The case for terminating offsets is reinforced by the Comptroller and Auditor General of India (CAG) that stated in a report tabled in the parliament on September 23, that they had not yielded the ‘desired results’ despite being repeatedly tweaked over the past 15 years to render it industry-friendly and result-oriented.
From the onset, offsets were stymied by unnecessary MoD controls. Offset guidelines elaborately specified ways for vendors to discharge this obligation, but concurrently robbed them of the freedom to do so by stipulating that its prior approval was mandatory. Even changing an Indian offset partner (IOP) or either re-phasing or restructuring the offset implementation schedule necessitated MoD’s prior approval. This not only hindered offset execution, but also severely tried the vendors’ patience to an extreme.
The regulatory control exercised by the MoD could perhaps be justified had it helped in achieving its policy objectives but, unfortunately, that is not the case. The CAG pointed out in its September 2020 report that in many cases the vendors made various offset commitments to qualify for the principal contract without being earnest about fulfilling them.
An instance of this facetiousness stated in the report is the prevarication on the part of Dassault Aviation in confirming technical assistance to the Defence Research and Development Organisation (DRDO) for indigenous development of the Kaveri engine for the Light Combat aircraft as part of its Rs 59,000 crore deal for 36 Rafale fighters.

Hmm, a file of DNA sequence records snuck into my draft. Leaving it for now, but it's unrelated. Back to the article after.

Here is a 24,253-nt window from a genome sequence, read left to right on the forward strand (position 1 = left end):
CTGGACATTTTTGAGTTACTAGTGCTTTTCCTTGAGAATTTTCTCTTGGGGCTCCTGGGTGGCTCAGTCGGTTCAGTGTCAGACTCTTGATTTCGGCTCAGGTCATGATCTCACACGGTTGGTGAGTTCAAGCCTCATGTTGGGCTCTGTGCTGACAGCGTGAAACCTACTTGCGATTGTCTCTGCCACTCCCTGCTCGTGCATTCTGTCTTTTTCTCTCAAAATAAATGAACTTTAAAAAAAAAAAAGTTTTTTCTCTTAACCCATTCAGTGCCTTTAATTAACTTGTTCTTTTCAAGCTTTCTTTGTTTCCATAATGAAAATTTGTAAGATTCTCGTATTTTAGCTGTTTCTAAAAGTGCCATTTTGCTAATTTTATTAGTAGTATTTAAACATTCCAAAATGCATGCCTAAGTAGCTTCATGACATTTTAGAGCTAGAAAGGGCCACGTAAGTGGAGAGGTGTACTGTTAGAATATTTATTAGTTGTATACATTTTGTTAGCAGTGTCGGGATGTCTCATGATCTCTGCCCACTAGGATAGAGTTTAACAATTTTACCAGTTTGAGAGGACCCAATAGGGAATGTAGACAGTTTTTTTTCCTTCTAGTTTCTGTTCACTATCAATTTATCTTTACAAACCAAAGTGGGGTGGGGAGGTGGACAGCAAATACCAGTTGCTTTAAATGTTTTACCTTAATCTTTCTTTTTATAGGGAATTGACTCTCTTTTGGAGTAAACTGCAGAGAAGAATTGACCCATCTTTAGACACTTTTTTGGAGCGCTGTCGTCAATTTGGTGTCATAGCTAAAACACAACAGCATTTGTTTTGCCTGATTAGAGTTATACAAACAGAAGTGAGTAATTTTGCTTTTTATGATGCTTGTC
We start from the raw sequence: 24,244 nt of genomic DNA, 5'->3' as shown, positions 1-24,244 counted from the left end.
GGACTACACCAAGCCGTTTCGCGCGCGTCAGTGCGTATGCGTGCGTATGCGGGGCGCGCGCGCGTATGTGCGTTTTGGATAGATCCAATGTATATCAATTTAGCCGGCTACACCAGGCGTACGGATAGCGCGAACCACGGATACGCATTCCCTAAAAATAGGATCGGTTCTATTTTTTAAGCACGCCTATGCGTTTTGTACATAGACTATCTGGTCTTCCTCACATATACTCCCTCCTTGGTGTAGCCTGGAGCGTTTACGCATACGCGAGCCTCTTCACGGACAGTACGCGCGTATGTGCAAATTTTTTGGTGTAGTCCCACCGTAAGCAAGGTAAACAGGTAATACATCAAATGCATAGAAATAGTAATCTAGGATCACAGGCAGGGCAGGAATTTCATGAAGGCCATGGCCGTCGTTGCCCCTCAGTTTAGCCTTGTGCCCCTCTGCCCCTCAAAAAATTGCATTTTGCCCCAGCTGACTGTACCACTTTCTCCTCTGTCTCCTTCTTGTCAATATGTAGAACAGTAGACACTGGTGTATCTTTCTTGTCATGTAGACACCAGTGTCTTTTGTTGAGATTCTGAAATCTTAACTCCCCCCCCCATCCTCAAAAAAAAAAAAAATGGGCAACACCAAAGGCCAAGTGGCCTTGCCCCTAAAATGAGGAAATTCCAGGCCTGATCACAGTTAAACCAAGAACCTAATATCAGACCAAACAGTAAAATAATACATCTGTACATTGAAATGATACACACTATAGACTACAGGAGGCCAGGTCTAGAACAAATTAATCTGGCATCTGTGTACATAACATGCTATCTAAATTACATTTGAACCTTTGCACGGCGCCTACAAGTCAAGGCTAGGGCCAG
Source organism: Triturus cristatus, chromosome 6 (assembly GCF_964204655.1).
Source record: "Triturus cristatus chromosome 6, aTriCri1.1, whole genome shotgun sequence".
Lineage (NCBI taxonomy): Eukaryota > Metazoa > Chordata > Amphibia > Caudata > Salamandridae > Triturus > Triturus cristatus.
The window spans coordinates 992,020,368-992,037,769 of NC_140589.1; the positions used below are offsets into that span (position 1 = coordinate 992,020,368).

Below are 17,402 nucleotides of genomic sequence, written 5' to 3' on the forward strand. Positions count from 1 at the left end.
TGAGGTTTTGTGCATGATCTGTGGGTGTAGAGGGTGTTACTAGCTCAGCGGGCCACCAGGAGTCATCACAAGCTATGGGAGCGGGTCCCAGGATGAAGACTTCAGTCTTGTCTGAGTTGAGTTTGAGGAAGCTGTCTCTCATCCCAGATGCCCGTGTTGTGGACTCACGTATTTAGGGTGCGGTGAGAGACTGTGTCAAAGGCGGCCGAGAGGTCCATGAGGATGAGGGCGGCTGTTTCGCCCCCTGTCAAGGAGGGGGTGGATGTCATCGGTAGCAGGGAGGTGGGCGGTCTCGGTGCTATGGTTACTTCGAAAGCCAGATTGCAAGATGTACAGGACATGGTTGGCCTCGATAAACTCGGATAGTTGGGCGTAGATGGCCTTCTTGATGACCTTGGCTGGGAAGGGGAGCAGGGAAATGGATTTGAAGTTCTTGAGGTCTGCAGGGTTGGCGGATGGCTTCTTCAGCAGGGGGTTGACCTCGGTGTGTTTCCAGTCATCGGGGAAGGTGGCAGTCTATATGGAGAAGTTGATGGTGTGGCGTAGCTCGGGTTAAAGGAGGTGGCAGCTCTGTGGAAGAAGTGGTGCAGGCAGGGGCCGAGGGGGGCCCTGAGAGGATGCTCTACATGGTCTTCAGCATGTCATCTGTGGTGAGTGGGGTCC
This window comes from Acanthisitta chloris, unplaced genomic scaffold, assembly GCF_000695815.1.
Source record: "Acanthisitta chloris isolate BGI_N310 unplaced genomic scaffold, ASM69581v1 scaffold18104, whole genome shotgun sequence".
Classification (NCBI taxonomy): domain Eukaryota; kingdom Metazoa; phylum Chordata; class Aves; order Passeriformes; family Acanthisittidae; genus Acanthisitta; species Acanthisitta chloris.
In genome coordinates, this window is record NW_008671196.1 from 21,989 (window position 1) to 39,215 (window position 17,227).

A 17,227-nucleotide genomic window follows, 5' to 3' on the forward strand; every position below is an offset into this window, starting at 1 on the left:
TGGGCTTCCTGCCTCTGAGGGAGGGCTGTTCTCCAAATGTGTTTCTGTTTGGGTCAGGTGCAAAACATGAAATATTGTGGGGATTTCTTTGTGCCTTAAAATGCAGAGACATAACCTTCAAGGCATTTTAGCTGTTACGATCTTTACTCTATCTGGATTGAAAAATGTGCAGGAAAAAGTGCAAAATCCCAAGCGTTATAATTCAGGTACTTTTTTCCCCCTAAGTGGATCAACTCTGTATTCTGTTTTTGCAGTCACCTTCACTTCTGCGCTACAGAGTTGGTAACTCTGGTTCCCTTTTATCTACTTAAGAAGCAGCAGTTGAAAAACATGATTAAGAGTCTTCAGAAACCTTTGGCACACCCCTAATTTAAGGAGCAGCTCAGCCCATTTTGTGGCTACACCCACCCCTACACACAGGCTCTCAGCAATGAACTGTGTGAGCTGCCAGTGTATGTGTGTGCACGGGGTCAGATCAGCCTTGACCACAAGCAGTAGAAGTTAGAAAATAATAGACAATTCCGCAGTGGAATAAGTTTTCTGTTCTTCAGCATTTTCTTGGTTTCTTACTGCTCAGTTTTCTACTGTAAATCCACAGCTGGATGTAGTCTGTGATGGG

The reality is that the control exercised by the MoD in ministering its offsets through the medium of technical evaluation often ‘persuades’ the vendor – otherwise free to choose the avenues for discharging the offset obligation – into agreeing to unworkable demands and implementation schedules, defeating the basic rationale of the policy, if ever there was any. In fact, the policy could have perhaps worked better in the absence of these controls and greater clarity about what the MoD wanted.
In short, after 15 years, the MoD’s offset policy is terminally floundering, partly due to the way it was structured, but more because of the means incorporated to enforce it which have not been untangled in the latest round of revision. Hence, its quiet burial remains the only sensible way forward to try and untangle the complex and, at times, incomprehensible DAP 2020.
This brings to mind a song by Urdu poet and song writer Sahir Ludhianvi in the 1963 Bollywood blockbuster Gumrah: Woh afsana jise anjam tak lana na ho mumkin, use ik khubsoorat mod de ke chhodna achha (It is better to abandon the story that cannot be brought to its logical end, giving it a beautiful twist.)
India’s defence offset policy that is struggling to deliver the intended outcome can certainly benefit from Sahir’s romantic, but unassailable, advice.
Amit Cowshish is former financial advisor (acquisitions), Ministry of Defence.